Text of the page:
Cartoon County: My Father and His Friends in the Age of Make-Believe

Cullen Murphy (God's Jury) did not have the traditional childhood growing up in Fairfield County, Conn., in the 1950s and 1960s. "Normal" for Murphy consisted of coming home from school with his seven siblings to find a father (who trained with and posed for Norman Rockwell Saturday Evening Post portraits) drawing pictures and watching TV all day. It meant taking Polaroid selfies of family members in various costumes and poses as inspiration for future comic strips or other artistic ventures. And it was hobnobbing with the brotherhood of artists and kings of the Sunday funnies collectively known as the Connecticut School--Jerry Dumas (Sam & Silo), Curt Swan (Superman), Mort Walker (Beetle Bailey) and Stan Drake (The Heart of Juliet Jones)--at dinner parties or in casual conversation.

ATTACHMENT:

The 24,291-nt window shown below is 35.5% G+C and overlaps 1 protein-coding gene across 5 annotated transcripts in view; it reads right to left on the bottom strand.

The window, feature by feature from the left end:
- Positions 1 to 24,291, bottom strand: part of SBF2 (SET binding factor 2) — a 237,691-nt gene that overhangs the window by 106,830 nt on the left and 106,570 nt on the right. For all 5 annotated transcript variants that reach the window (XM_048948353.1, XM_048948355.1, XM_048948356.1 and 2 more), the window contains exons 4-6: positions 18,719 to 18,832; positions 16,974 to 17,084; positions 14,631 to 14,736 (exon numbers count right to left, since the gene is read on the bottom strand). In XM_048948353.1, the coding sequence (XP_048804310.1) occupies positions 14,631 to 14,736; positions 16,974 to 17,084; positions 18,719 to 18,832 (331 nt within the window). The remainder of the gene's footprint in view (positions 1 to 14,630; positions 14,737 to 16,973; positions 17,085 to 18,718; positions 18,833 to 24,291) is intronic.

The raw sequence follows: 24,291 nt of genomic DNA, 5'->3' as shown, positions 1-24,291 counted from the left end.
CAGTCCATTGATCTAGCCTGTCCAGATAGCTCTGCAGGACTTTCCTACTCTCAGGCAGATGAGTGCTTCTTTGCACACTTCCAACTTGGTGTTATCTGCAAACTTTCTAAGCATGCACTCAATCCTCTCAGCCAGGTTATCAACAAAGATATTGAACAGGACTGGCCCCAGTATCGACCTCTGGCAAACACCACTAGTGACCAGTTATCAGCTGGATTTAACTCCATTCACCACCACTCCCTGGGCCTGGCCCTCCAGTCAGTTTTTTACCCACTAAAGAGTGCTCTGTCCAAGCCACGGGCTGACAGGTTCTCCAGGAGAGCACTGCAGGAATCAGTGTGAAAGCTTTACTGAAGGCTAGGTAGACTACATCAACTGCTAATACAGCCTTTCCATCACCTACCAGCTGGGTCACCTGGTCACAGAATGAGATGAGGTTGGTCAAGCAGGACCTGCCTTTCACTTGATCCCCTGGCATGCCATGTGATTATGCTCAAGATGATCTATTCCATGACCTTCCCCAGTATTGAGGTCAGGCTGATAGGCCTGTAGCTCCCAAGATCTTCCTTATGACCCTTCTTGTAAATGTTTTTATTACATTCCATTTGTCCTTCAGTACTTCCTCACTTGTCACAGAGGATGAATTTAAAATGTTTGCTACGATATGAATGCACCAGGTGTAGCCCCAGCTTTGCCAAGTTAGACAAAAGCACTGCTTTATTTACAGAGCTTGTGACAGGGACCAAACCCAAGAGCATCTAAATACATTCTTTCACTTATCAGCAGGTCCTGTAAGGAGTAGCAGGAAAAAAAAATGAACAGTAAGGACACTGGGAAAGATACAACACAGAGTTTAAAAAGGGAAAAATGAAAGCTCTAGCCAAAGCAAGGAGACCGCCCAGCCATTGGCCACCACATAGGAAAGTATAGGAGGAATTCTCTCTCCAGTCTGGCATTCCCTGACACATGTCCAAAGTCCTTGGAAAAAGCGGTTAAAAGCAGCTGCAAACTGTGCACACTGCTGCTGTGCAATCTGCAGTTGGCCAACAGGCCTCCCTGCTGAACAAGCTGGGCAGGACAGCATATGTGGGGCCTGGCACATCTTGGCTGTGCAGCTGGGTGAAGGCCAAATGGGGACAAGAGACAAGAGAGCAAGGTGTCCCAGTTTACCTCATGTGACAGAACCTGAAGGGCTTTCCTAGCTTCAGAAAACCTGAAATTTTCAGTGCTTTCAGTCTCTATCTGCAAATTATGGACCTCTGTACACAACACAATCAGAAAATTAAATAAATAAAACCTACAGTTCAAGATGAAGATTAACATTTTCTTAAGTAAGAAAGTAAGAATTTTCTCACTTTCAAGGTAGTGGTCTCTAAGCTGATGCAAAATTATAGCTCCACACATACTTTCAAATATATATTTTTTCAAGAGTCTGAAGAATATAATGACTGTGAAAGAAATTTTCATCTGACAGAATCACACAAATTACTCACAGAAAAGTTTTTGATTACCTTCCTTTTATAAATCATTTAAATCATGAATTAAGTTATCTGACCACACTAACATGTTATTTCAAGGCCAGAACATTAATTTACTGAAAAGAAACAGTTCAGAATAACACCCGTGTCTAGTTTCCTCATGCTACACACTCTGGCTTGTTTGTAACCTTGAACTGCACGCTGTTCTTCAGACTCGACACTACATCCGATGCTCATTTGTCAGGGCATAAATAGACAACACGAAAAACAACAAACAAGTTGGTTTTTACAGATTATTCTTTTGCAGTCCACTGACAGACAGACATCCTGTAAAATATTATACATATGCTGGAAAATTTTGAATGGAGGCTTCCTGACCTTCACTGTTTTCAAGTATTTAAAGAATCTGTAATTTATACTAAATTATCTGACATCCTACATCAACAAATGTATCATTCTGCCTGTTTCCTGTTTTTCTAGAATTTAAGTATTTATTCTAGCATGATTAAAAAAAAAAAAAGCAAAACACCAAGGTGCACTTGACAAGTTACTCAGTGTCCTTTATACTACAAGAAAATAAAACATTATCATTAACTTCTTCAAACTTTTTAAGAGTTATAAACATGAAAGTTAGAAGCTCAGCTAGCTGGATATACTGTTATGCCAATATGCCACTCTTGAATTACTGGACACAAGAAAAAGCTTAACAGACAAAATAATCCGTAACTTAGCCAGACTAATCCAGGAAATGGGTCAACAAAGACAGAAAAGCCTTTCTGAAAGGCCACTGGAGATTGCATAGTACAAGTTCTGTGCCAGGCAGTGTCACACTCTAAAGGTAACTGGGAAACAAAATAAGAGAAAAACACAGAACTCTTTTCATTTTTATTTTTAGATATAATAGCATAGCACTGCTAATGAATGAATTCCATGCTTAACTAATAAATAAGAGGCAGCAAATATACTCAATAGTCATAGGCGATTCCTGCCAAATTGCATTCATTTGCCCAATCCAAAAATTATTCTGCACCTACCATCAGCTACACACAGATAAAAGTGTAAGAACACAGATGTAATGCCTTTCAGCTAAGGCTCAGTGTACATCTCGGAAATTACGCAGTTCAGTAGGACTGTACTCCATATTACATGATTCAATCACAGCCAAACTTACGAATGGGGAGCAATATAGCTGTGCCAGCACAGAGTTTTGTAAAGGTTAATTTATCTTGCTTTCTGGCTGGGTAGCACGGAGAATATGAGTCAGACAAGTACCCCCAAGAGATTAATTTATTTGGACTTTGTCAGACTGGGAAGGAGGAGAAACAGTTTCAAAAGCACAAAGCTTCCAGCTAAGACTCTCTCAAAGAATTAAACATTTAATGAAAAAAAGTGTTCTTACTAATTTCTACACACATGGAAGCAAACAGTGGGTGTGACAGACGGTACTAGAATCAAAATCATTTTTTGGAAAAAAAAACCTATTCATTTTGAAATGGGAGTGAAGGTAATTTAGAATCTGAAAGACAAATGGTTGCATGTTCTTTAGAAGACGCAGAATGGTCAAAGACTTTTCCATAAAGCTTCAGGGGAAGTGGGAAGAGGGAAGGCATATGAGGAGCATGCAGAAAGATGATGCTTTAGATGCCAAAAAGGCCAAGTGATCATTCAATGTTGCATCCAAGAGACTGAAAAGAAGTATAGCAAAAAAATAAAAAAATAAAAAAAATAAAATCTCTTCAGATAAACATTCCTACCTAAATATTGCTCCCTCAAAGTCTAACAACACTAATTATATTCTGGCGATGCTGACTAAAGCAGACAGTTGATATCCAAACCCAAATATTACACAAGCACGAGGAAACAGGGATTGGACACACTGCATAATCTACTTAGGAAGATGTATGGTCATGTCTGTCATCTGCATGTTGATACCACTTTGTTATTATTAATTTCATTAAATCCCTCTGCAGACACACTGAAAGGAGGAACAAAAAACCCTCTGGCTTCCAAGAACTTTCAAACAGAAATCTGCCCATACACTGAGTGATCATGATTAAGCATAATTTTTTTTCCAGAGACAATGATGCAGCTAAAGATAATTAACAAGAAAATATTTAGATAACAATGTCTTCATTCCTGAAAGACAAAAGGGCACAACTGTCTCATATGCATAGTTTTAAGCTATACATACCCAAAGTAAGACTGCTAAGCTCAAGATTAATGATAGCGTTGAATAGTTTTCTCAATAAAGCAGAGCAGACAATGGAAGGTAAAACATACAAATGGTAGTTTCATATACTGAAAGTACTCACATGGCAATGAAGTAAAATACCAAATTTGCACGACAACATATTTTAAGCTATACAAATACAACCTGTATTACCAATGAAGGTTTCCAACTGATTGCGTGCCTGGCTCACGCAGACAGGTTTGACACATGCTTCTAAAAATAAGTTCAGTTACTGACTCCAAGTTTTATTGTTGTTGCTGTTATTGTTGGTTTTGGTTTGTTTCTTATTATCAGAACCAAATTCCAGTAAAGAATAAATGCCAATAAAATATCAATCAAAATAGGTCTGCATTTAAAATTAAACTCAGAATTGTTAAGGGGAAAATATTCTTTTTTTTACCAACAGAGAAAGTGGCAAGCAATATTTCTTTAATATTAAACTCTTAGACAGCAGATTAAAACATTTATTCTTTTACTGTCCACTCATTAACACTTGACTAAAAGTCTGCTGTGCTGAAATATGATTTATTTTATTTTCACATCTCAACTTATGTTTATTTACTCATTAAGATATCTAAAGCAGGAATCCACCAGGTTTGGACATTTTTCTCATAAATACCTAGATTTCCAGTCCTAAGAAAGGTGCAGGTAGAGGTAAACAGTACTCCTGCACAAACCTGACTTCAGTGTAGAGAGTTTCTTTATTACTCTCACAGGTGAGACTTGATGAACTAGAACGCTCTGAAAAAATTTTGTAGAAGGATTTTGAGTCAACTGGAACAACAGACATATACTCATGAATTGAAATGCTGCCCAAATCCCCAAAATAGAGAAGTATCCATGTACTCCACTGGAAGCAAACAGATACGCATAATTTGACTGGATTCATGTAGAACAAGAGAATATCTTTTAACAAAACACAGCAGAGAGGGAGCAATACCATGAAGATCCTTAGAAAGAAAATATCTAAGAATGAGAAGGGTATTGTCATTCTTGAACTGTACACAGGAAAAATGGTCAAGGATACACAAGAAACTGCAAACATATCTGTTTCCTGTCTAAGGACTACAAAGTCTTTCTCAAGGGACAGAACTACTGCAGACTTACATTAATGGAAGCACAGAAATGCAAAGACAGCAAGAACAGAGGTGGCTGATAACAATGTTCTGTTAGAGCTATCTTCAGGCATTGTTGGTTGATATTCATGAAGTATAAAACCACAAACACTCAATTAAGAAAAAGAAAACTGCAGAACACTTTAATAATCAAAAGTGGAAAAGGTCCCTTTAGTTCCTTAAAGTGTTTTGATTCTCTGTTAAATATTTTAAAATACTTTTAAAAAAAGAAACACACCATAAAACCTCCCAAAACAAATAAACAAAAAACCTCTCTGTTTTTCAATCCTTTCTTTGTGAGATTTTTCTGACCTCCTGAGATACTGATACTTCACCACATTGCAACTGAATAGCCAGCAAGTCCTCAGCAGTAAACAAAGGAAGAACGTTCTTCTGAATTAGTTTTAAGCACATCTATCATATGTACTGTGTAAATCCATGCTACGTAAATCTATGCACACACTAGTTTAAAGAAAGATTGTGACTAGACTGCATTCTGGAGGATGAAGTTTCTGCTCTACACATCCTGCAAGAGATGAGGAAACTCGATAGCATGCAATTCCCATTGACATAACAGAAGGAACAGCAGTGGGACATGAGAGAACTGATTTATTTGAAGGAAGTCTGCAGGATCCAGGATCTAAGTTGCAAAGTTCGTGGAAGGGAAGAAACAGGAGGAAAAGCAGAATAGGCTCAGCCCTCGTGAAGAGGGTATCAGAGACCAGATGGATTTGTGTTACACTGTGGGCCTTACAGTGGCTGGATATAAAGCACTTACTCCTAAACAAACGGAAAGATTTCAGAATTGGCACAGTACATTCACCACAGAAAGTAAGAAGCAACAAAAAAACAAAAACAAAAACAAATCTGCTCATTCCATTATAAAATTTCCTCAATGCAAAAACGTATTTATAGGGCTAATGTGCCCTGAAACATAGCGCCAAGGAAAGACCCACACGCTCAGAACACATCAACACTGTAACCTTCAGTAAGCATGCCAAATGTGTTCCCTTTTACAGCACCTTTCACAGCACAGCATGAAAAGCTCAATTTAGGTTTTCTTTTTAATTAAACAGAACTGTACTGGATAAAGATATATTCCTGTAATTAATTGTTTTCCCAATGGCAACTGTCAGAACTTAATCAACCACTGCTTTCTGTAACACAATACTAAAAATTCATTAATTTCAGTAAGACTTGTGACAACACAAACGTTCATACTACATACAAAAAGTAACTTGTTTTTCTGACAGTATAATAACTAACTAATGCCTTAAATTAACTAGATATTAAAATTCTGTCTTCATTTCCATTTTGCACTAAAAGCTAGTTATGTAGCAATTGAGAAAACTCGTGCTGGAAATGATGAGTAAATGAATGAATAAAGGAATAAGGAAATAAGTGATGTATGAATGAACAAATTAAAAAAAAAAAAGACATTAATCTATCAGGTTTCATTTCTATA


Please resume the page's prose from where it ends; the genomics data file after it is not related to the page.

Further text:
In fact, the artists who called Fairfield County home were pivotal in advancing the art and business of the comic strip, and Cartoon County is Murphy's homage to these giants of the American Century and a loving tribute to his father, John Cullen Murphy. The co-creator of Big Ben Bolt and artist for Prince Valiant honed his skills painting portraits of General Douglas MacArthur while serving as an aide-de-camp in World War II. Through photos and personal sketches, Murphy explores the importance of the comic strip. (Readers came to rue its absence more than that of primary news in one Hearst newspaper study.) He provides insight into the multitalented artists whose wit and wisdom transformed the form into something otherworldly. Cartoon County is a revelation to comic newcomers and a nostalgic treat for those readers weaned on the Sunday funnies. --Nancy Powell, freelance writer and technical consultant

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